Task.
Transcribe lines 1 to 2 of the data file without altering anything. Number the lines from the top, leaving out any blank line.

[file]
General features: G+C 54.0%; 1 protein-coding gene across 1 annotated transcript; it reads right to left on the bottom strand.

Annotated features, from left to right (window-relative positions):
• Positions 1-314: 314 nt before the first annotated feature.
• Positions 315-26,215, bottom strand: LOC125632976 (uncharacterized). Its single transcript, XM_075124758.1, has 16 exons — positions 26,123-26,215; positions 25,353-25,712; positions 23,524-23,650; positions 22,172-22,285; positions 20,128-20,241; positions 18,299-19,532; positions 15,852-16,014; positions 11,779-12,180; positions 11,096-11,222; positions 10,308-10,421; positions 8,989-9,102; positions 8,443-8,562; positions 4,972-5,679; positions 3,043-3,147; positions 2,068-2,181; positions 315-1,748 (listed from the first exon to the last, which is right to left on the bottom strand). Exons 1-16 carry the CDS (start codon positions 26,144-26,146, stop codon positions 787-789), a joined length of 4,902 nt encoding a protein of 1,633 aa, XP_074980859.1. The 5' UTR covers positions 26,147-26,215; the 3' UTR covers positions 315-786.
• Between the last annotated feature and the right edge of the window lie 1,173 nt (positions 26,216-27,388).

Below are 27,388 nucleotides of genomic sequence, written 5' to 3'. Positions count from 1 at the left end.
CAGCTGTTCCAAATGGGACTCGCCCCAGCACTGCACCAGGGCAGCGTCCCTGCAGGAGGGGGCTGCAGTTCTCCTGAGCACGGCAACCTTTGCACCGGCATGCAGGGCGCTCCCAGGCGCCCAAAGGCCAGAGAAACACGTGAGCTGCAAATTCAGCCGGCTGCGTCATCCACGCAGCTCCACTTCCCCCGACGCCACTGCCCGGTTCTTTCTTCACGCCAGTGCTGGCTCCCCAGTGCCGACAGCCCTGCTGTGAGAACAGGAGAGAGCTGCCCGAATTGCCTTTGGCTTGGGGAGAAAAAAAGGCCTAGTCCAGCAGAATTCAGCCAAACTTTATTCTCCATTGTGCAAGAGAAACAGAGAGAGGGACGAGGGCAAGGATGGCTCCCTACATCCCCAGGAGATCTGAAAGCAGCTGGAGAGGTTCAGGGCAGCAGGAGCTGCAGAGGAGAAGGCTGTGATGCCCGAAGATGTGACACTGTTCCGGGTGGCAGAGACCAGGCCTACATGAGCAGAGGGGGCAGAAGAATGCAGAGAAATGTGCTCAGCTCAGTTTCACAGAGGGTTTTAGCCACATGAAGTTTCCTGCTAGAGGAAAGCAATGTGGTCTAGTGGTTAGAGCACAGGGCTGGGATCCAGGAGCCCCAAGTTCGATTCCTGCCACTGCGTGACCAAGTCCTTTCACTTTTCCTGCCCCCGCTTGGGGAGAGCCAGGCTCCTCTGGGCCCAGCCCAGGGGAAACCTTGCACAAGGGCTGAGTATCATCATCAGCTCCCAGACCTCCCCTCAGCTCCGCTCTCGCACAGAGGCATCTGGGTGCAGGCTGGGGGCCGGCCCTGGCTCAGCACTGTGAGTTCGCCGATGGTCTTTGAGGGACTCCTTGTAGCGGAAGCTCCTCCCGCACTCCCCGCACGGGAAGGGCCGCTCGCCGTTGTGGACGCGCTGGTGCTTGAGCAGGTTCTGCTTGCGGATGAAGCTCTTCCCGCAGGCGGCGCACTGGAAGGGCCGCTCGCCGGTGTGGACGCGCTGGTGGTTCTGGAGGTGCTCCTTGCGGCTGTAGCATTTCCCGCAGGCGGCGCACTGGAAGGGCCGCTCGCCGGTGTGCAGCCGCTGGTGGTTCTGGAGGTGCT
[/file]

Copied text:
General features: G+C 54.0%; 1 protein-coding gene across 1 annotated transcript; it reads right to left on the bottom strand.

Annotated features, from left to right (window-relative positions):